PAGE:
larval & pupal exuviae

Sat Sep 27 11:29:28 EDT 1997

A reply to Doug Yanega's post:

Published records on immature tropical lepidoptera are scant, and most
of them do not offer much details for any type of analyses. Particularly
useless are those papers describing nymphalid immatures, because there
is no information on the arrangement of the myriad spines on the body
and head which will help in understanding their relationships. Also,
information on primary setae (on the first instars) and egg sculpture
is needed.

Eggs, larvae and pupae can be kept in alcohol and must include at least
the name for the host plant, although it is desireable to include a
voucher for the plant in a herbarium. If nothing came out from its prior
stage, this too can be preserved, because it will be at least identified
to genus level, and may be linked to species if it were known where did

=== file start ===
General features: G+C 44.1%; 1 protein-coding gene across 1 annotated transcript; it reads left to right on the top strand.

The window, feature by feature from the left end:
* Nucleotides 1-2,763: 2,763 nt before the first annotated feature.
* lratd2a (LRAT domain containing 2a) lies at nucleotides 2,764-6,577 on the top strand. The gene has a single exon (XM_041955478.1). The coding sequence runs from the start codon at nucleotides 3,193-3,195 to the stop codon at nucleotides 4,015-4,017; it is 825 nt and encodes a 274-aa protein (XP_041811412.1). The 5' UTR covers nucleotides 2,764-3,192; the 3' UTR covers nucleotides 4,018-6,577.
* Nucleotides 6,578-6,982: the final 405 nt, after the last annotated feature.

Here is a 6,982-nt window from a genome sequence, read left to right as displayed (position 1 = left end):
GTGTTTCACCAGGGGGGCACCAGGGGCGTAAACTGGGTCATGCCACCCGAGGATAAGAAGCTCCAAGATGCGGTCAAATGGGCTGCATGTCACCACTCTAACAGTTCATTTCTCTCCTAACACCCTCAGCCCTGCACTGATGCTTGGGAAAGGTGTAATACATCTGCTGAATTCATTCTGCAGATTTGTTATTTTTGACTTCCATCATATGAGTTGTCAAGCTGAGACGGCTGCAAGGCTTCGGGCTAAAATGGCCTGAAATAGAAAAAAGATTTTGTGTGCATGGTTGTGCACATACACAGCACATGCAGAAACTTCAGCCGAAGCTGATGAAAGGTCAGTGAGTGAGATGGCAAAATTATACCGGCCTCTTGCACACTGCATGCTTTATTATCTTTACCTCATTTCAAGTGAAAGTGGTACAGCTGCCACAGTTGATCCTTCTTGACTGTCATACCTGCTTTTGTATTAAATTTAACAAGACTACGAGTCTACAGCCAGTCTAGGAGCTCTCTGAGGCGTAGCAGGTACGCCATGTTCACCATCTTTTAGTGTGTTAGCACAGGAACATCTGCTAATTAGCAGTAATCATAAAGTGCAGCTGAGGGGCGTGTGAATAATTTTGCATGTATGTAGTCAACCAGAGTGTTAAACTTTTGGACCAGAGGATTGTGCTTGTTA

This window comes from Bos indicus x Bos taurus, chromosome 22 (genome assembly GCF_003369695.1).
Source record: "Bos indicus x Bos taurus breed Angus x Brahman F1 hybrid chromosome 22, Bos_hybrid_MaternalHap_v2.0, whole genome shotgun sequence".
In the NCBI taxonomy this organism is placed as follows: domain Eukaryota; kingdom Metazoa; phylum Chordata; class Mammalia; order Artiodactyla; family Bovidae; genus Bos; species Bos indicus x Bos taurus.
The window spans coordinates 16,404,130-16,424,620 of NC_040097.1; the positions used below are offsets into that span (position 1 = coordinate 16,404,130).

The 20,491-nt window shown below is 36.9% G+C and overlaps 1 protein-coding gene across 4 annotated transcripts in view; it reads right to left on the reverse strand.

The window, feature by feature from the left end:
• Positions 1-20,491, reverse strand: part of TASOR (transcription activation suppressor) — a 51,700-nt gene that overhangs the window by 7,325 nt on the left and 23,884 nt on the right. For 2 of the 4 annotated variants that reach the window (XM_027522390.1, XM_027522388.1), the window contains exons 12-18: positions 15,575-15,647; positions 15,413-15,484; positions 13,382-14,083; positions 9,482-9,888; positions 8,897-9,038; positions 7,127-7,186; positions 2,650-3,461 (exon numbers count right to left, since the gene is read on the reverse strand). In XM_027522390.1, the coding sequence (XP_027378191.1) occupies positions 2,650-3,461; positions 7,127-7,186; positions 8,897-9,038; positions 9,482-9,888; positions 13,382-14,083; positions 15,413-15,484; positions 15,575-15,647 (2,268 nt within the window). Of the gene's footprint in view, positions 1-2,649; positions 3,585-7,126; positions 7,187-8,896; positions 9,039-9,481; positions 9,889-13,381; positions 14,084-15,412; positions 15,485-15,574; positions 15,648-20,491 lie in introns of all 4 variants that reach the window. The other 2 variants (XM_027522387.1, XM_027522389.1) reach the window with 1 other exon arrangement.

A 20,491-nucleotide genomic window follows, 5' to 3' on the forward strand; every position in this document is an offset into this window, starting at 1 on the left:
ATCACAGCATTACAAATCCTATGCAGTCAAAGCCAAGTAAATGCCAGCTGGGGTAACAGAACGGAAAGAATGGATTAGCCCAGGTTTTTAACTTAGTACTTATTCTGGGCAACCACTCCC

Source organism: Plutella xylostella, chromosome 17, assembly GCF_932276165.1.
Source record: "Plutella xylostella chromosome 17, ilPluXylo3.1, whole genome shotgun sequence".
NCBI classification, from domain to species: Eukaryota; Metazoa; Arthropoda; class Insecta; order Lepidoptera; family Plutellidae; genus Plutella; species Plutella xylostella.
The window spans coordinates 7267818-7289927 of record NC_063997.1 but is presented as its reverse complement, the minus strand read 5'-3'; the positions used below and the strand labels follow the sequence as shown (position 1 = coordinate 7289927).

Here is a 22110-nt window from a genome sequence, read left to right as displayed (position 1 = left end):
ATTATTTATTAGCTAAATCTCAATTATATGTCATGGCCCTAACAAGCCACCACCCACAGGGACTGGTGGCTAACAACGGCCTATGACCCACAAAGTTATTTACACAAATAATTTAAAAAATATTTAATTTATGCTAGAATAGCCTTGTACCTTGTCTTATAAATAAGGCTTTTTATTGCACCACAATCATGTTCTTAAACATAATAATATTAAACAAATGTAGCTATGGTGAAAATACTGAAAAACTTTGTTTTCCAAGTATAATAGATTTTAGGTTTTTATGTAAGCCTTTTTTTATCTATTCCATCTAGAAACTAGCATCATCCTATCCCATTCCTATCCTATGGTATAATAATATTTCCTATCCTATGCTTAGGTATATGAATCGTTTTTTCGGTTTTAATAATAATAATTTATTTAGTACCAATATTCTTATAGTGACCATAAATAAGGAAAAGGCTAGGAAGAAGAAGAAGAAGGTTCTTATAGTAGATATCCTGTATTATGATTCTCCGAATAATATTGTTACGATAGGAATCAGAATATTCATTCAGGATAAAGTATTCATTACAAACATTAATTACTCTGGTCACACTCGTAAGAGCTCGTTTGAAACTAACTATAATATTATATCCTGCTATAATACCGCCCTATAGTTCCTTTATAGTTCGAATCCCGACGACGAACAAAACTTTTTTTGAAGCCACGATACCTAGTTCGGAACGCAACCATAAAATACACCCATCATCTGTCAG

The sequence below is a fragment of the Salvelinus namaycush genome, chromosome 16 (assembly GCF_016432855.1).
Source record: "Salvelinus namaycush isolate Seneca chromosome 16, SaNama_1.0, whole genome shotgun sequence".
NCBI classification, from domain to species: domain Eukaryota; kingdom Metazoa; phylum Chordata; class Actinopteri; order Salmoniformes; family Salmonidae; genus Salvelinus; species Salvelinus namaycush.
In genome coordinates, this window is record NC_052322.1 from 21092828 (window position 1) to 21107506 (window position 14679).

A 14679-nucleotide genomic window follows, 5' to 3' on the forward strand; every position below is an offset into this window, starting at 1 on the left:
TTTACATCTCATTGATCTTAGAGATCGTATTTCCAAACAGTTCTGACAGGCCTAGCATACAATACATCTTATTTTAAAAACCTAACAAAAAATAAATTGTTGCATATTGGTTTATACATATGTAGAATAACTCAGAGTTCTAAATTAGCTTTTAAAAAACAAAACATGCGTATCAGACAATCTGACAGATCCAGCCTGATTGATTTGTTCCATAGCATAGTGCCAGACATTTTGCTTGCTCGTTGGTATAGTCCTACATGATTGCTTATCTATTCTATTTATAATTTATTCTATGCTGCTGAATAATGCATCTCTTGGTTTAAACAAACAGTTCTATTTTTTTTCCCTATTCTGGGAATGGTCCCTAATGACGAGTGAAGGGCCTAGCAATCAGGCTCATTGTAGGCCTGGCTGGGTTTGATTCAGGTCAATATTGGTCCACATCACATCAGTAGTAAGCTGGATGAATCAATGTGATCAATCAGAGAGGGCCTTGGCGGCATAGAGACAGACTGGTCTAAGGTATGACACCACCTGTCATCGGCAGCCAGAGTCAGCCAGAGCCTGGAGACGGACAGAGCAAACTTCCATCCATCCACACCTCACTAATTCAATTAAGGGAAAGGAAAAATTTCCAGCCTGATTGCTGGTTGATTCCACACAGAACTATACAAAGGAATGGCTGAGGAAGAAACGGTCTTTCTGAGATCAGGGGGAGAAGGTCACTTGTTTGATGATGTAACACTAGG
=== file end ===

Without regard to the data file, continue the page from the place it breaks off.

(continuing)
it came from by comparing the community there. Parasitoids are also
pinned along with its host, and ther is too little known about this

Exuviae are kept along with the adult, but it is useless trying to
inflate because it is too delicate. Perhaps recently molted skins can
be extended to a point, but usually complete larvae and pupae are
sacrificed in nearly boiling water, and kept in alcohol as I just

I encourage you to rear all you can, and always keep the records.
I feel like we are living the days back in the 18 hundreds, when almost
any species collected was new to science. Well today is just like it,
almost anything you rear, this is highly likely that is an unpublished
species' immature. This is the new scope in lepidopteran taxonomy

Andres Orellana
Universidad de los Andes
Merida, Venezuela.

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